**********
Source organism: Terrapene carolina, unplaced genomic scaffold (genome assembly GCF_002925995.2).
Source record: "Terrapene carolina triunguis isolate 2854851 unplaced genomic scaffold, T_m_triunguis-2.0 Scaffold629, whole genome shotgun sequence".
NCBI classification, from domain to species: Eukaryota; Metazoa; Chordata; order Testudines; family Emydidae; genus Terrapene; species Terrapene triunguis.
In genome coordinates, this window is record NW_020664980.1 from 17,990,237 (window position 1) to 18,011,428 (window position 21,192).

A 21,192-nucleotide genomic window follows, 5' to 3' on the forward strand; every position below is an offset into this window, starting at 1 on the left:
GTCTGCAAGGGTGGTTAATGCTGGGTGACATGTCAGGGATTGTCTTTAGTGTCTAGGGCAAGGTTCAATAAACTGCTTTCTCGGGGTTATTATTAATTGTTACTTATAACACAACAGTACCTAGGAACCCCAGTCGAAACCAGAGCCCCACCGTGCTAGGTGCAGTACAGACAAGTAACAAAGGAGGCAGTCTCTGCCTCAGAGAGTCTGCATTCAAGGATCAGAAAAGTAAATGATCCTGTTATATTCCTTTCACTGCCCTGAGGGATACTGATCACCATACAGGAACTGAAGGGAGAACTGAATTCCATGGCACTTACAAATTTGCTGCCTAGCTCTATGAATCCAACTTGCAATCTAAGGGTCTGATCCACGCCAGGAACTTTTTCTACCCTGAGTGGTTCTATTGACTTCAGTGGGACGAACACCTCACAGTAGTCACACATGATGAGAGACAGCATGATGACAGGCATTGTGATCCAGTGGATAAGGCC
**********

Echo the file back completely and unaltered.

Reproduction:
Source organism: Terrapene carolina, unplaced genomic scaffold (genome assembly GCF_002925995.2).
Source record: "Terrapene carolina triunguis isolate 2854851 unplaced genomic scaffold, T_m_triunguis-2.0 Scaffold629, whole genome shotgun sequence".
NCBI classification, from domain to species: Eukaryota; Metazoa; Chordata; order Testudines; family Emydidae; genus Terrapene; species Terrapene triunguis.
In genome coordinates, this window is record NW_020664980.1 from 17,990,237 (window position 1) to 18,011,428 (window position 21,192).

A 21,192-nucleotide genomic window follows, 5' to 3' on the forward strand; every position below is an offset into this window, starting at 1 on the left:
GTCTGCAAGGGTGGTTAATGCTGGGTGACATGTCAGGGATTGTCTTTAGTGTCTAGGGCAAGGTTCAATAAACTGCTTTCTCGGGGTTATTATTAATTGTTACTTATAACACAACAGTACCTAGGAACCCCAGTCGAAACCAGAGCCCCACCGTGCTAGGTGCAGTACAGACAAGTAACAAAGGAGGCAGTCTCTGCCTCAGAGAGTCTGCATTCAAGGATCAGAAAAGTAAATGATCCTGTTATATTCCTTTCACTGCCCTGAGGGATACTGATCACCATACAGGAACTGAAGGGAGAACTGAATTCCATGGCACTTACAAATTTGCTGCCTAGCTCTATGAATCCAACTTGCAATCTAAGGGTCTGATCCACGCCAGGAACTTTTTCTACCCTGAGTGGTTCTATTGACTTCAGTGGGACGAACACCTCACAGTAGTCACACATGATGAGAGACAGCATGATGACAGGCATTGTGATCCAGTGGATAAGGCC